It also appears that the decision in Indra Swhney’s case has also not been properly appreciated in madhav’s decision. In Indra Sawnhey’s case, it has not been held that there can be reservation in a single cadre post. There is not dispute that a carry forward scheme, provided it does not result in reservation beyond 50% is constitutionally valid but that does not mean that by the device of carry forward scheme, 100% reservation on some occasions can be made even when the post is only a single cadre post. In Madhav’s decision and Brij Lal’s decision, reliance has been placed on Article 16(4A) of the Constitution for holding that even in respect of single post such reservation can be made with the aid of rotation of roster. In our view, Article 16(4A) relates to reservation in promotional post in the cadre, but the said Article 16(4A) does not deal with the question of reservation in a single cadre post.
There is no difficulty in appreciating that there is need for reservation for the members of the Scheduled Castesand Scheduled Tribes and other backward classes ad such reservation is not confined to the initial appointment in a cadre but also to the appointment in promotional post. It cannot however be lost sight of that in the anxiety for such reservation for the backward classes, a situation should not be brought by which the chance of appointment is completely taken away so far as the members of other segments of the society are concerned by making such single post cent per cent reserved for the reserved categories to the exclusion of other members of the community even when such member is senior in service and is otherwise more meritorious.
Articles 14, 15 and 16 including Article 16(4), 16(4A) must be applied in such a manner so that the balance is struck in the matter of appointments by creating reasonable opportunities for the reserved classes and also for the other members of the community who do not belong to reserved classes. Such view has been indicated in the Constitution Bench decisions of this Court in Balaji’s case, Devadasan’s case and Sabharwal’s case. Even in Indra Sawhney’s case, the same view has been held by indicating that only a limited reservation not exceeding 50% is permissible. it is to be approciated that Article 15(4) is an enabling provision like Article 16(4) and the reservation under either provision should not exceed legitimate limits. In making reservations for the backward classes the State cannot ignore the fundamental rights of the rest of citizens. the special provision under Article 15(4) must therefore strike a balance between several relevant considerations and proceed objectively. In this connection reference may be made to the decisions of this court in The State of Andhra Pradesh and Ors. Vs. U.S.V. Balaram and C.A. Rajendran Vs. Union of India (AIR 1972 SC 1375 and AIR 1968 SC 507). It has been indicated in Indra Swhney’s case (supra) that clause (4) of Article 16 is not in the nature of an exception to Clauses (1) and (2) of Article 16 but an instance of classification permitted by clause (1). It has also been indicated in the said decision that clause (4) of Article 16 does not cover the entire field covered by clauses (1) and (2) of Article 16. In Indra Sawhney’s case, this court has also indicated that in the interests of the backward classes of citizens, the State can not reserve all the appointment under the State or even majority of them. the doctrine of equality of opportunity in Clause (1) of Article 16 is to be reconciled in favour of backward classes under clause (4) of Article 16 in such a manner that the latter while serving the cause of backward classes shall not unreasonably encroach upon the field of equality.
In Triloknath Vs. State of Jammu and Kashmir (AIR 1967 SC 1283), it has been held by this Court that where the percentage of reservations is not reasonable, having regard to employment opportunities of the general public to the cadre of service in question, the population of the entire State, the extent of their backwardness and the like, the interference by Court against unreasonable reservation is called for.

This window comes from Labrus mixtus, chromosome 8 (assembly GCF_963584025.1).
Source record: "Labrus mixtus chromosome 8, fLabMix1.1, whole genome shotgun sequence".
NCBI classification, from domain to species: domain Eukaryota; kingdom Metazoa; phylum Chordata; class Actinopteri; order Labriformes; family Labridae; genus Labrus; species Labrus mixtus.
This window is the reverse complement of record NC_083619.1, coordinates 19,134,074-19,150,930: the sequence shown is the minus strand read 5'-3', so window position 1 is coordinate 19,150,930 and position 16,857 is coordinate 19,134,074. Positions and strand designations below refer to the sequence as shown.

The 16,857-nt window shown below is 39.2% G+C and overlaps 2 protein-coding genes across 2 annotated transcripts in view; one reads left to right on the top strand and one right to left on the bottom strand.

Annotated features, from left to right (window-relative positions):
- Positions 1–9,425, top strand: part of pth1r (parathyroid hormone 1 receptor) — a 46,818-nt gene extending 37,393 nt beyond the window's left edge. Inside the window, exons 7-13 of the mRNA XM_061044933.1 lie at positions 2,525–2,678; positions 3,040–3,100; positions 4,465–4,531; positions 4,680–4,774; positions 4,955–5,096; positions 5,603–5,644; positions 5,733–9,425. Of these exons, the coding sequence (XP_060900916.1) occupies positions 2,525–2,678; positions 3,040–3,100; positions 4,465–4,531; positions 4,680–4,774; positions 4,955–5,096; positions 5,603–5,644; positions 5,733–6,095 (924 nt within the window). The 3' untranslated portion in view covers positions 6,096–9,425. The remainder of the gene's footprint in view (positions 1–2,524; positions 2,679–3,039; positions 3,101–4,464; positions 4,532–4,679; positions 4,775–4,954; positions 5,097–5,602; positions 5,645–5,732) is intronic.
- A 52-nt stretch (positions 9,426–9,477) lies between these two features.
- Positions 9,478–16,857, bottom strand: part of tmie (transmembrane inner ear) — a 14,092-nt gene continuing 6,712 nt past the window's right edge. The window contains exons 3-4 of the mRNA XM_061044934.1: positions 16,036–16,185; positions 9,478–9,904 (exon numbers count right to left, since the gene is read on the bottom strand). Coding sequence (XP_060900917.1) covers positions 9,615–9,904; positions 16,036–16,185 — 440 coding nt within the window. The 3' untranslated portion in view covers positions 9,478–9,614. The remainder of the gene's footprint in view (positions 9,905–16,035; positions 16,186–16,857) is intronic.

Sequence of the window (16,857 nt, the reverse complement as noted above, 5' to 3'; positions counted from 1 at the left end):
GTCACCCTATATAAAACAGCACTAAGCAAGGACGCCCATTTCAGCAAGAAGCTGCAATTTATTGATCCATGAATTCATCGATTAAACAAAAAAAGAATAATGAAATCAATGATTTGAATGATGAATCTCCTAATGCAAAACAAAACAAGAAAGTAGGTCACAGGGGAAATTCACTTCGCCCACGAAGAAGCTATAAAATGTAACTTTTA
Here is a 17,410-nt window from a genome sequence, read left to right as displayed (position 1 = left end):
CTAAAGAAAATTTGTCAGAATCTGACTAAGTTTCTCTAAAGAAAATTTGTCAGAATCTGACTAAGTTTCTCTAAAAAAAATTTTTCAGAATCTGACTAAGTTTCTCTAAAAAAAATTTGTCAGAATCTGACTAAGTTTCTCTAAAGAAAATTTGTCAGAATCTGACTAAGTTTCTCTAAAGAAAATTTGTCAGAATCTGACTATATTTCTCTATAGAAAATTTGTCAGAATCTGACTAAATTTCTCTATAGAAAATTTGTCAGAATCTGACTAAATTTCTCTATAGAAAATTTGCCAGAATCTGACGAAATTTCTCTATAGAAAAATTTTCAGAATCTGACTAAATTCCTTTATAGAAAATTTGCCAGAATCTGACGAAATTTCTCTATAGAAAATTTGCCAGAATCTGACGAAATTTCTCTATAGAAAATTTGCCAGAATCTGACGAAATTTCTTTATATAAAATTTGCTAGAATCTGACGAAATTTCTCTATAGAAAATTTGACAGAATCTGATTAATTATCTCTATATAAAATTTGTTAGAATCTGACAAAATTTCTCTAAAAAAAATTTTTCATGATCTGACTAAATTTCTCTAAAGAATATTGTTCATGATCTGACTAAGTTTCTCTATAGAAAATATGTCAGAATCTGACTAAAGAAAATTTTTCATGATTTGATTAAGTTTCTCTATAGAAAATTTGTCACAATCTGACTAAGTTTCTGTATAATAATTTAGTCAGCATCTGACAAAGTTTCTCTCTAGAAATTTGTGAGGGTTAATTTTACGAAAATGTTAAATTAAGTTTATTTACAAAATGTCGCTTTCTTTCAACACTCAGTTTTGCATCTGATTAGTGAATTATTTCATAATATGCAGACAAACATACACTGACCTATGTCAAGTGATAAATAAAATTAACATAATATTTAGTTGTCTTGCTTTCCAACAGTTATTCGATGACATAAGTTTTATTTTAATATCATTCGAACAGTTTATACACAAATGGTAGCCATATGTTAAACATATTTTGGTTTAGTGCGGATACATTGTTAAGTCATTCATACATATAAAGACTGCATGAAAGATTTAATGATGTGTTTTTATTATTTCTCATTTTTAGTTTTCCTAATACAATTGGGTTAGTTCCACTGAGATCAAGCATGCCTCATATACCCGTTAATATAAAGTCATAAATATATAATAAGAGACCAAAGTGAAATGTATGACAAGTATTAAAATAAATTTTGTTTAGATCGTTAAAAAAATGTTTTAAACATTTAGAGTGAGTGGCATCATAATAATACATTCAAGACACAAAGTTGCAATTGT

In a single post cadre, reservation at any point of time on account of rotation of roster is bound to bring about a situation where such single post in the cadre will be kept reserved exclusively for the members of the backward classes and in total exclusion of the general embers of the public. Such total exclusion of general members of the public and cent percent reservation for the backward classes is not permissible within the constitutional frame work. The decisions of this Court to this effect over the decades have been consistent.
Hence, until there is plurality of posts in a cadre the question of reservation will not arise because any attempt of reservation by whatever means and even with device of rotation of roster in a single post cadre is bound to create 100% reservation of such post whenever such reservation is to be implemented. The device of rotation of roster in respect of single post cadre will only mean that on some occasions there will be complete reservation and the appointment to such post is kept out of bound to the members of a large segment of the community who do not belong to any reserved class, but on some other occasions the post will be available for open competition when in fact on all such occasions, a single post cadre should have been filled only by open competition amongst all segments of the society.
Mr. Kapil Sibal has contended that in some higher echleon of service in educational and technical institution where special expertise is necessary to hold superior posts, like Professors and Readers there should not be reservation even if there are plurality of posts in such cadre as indicated in the majority view in Indra Sawhney’s case. It is, however, not necessary for us to decide the said contention for the purpose of disposal of these matters, where the question of reservation in single cadre post calls for decision.
We, therefore, approve the view taken in Chakradhar’s case that there can not be any reservation in a single post cadre and we do not approve the reasonings in Madhav’s case, Brij Lal Thakur’s case and Bageswari Prasad’s case upholding reservation in a single post cadre either directly or by device of rotation of roster point. Accordingly, the impugned decision in the case of Post Graduate Institute of Medical Education Research can not also sustained. The Review Petition made in civil appeal No. 3175 of 1997 in the case of Post Graduate Institute of Medical Education Research, Chandigarh, is therefore allowed and the judgment dated may 2, 1997 passed in civil Appeal No. 3175 of 1997 is set aside.
As we do not propose to consider the facts and circumstances i other cases which have been heard along with the Review Petition, we direct that the said matters be placed before the appropriate Bench for disposal on the basis of this decision in Review Petition in C.A. No. 3175 of 1997. In the facts and circumstances of the case, there will be no order as to costs.